Week ended Feb 24, 2023
Maybe I’m missing something, but this seemed like just another week characterised by the same themes that have driven markets most of February. In aggregate, these have reversed much of the January gains in both stocks and bonds.
Inflation: It is increasingly clear that inflation will not simply decline to the coveted 2% / annum in a straight and orderly fashion as central banks and investors would like. Rather, the battle to reduce inflation will be longer and more difficult than was thought as recently as one month ago. This is particularly true in the Eurozone and the US, where inflation remains elevated and is proving to be stubborn. The PCE release on Friday morning (January, see BEA release here) added fuel to the fire Stateside, coming well above consensus expectations at 0.6% MoM for both headline and core (Jan) vs expectations of 0.42% headline and 0.36% core (Cleveland Fed). Elsewhere, the UK has the weakest economy, and hence, inflation will likely come down faster, raising expectations that the Bank of England might in fact be the first to pivot.
Economic growth: The data is the US, UK and EU is suggesting that each respective economy – even the UK – is doing better than was anticipated several months ago. Of course, this is the problematic issue with respect to stubborn inflation, as labour markets remain tight especially in the US and UK.
Earnings: Earnings continue to be largely mixed, and this – along with mixed economic data – has weighed on stocks. For example, both HD and WMT highlighted concerns (wage inflation impacting margins, on-going supply-chain issues) and lowered their forward guidance for the quarters ahead as the US economy slows. NVDA, on the other hand, delivered stronger-than-expected top line and bottom line growth, and – on the earnings call – emphasised the opportunity available in AI, raising its guidance for the quarters ahead. The stock soared, settling at a nose-bleed forward P/E of 48.5x, and a price-to-sales of 18.3x. This introductory paragraph from FactSet (here) summarising the earnings of S&P 500 companies for the 4Q22 is self-explanatory:
“The earnings performance of S&P 500 companies during the Q4 earnings season continues to be subpar. While the percentage of S&P 500 companies reporting positive earnings surprises remained flat over the past week, the magnitude of these earnings surprises decreased during this time. Both metrics are below their 5-year and 10-year averages. As a result, the earnings decline for the fourth quarter is larger today compared to the end of last week and compared to the end of the quarter. If the index reports an actual decline in earnings for Q4 2022, it will mark the first year-over-year decline in earnings reported by the index since Q3 2020.”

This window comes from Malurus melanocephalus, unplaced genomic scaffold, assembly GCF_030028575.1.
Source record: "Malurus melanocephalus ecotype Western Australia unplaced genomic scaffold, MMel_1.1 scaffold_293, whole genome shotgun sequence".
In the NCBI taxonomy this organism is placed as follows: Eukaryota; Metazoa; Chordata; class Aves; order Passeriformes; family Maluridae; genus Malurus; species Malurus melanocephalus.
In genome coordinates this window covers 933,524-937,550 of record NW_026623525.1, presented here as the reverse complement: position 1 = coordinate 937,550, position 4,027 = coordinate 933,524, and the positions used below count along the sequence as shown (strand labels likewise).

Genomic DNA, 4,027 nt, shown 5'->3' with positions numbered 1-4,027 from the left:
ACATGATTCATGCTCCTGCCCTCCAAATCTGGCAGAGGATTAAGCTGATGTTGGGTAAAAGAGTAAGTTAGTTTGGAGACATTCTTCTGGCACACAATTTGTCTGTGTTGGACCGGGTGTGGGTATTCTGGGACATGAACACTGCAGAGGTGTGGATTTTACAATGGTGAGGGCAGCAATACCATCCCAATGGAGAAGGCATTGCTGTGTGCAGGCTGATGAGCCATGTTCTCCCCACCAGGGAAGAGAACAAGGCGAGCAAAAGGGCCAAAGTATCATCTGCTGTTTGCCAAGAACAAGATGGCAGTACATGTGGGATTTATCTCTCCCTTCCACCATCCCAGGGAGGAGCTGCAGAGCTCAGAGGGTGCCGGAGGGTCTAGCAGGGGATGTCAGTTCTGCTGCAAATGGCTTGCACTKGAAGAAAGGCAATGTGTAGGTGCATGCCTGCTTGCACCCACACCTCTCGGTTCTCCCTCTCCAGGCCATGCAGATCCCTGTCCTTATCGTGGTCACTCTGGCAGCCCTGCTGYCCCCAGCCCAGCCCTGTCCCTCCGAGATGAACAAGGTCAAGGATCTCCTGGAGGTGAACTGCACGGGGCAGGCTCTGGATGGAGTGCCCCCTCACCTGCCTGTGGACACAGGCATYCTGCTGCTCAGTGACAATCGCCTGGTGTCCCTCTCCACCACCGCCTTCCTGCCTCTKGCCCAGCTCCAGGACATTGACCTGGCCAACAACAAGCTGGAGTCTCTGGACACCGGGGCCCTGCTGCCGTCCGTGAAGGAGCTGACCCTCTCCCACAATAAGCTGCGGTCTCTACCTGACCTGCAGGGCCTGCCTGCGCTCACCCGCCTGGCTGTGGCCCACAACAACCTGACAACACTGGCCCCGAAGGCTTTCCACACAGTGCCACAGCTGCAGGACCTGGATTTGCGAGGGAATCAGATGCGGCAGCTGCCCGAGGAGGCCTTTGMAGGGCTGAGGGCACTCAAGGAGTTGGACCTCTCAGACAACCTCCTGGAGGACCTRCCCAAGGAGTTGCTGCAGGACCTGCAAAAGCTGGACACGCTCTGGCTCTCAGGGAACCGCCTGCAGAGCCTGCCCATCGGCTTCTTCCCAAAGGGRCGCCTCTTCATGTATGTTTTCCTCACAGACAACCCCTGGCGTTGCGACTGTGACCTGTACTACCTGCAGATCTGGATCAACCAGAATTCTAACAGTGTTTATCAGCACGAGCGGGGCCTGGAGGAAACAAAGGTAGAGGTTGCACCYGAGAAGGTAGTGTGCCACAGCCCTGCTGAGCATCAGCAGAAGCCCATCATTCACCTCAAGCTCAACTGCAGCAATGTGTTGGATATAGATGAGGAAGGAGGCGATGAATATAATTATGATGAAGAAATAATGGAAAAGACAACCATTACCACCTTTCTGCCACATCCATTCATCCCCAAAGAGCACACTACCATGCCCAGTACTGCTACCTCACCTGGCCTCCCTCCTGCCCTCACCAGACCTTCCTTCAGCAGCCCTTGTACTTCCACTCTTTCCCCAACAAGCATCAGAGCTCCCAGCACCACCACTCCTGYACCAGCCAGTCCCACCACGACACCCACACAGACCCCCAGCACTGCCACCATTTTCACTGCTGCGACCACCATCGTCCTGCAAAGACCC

China: I go back and forth on China. The economic reopening / “re-emergence” of the world’s third largest economy might be like the containment of inflation – it will trend in the right direction in the coming months but will move neither in a straight line nor in as rapid a trajectory as hoped. Chinese equities have stalled as a result.
I recently wrote about my own portfolio for those interested (“The great reveal”), which naturally did not fare particularly well this week!
Government bond yields are pushing higher both in the US and the Eurozone for obvious reasons. The UST curve widened more perversely at the short end, with the 2-10y inversion reaching its most negative during the post-pandemic cycle, and in fact, since the early 1980s.
The US Dollar has rediscovered its mojo this month after falling from a peak of above USD 1.14:USDX 1.00 in late September (2022) to below USD 1.02 : USDX 1.00 in late January. Just when expectations were mounting that the Dollar would continue to weaken, it found its floor several weeks ago and has rallied slowly but surely since then, up 3.0% in Feb and now 1.6% YtD. Why? The US is still viewed as the world’s most resilient (and diversified) economy, and with inflation remaining high, Dollar yields are likely to stay higher longer.
Equities were poor across nearly all markets this week, with only the Shanghai composite bucking the trend. YtD, the S&P 500 now has the worst performance of any of the global indices I track, although all indices so far have managed to stay green for the year.
In the US, the NASDAQ was the worst performer this week (-3.3% WoW), struggling as usual against the tide of higher bond yields. The NASDAQ still remains the best performing US market to date, up 8.9% (vs S&P 500 +3.4% YtD). The S&P 500 has now declined three consecutive weeks and is down 2.1% this month, cutting into YtD gains.
WHAT’S COMING THAT MATTERS
US: durable goods orders (Jan), housing data (existing home sales, Dec), ISM manufacturing and services data (Feb)
China: 4Q22 GDP, ISM manufacturing and services data for Jan
Japan: industrial production, retail sales and employment data for Jan, CPI for Feb
Eurozone: Jan unemployment and Feb CPI
Upcoming central bank monetary policy meetings:
Federal Reserve – Mar 21st-22nd and May 2nd-3rd
Bank of England – Mar 23rd and May 11th
ECB – Mar 23rd and May 4th
Bank of Japan – Mar 9th-10th and Apr 27th-28th
Corporate bonds (credit)
Safe haven and other assets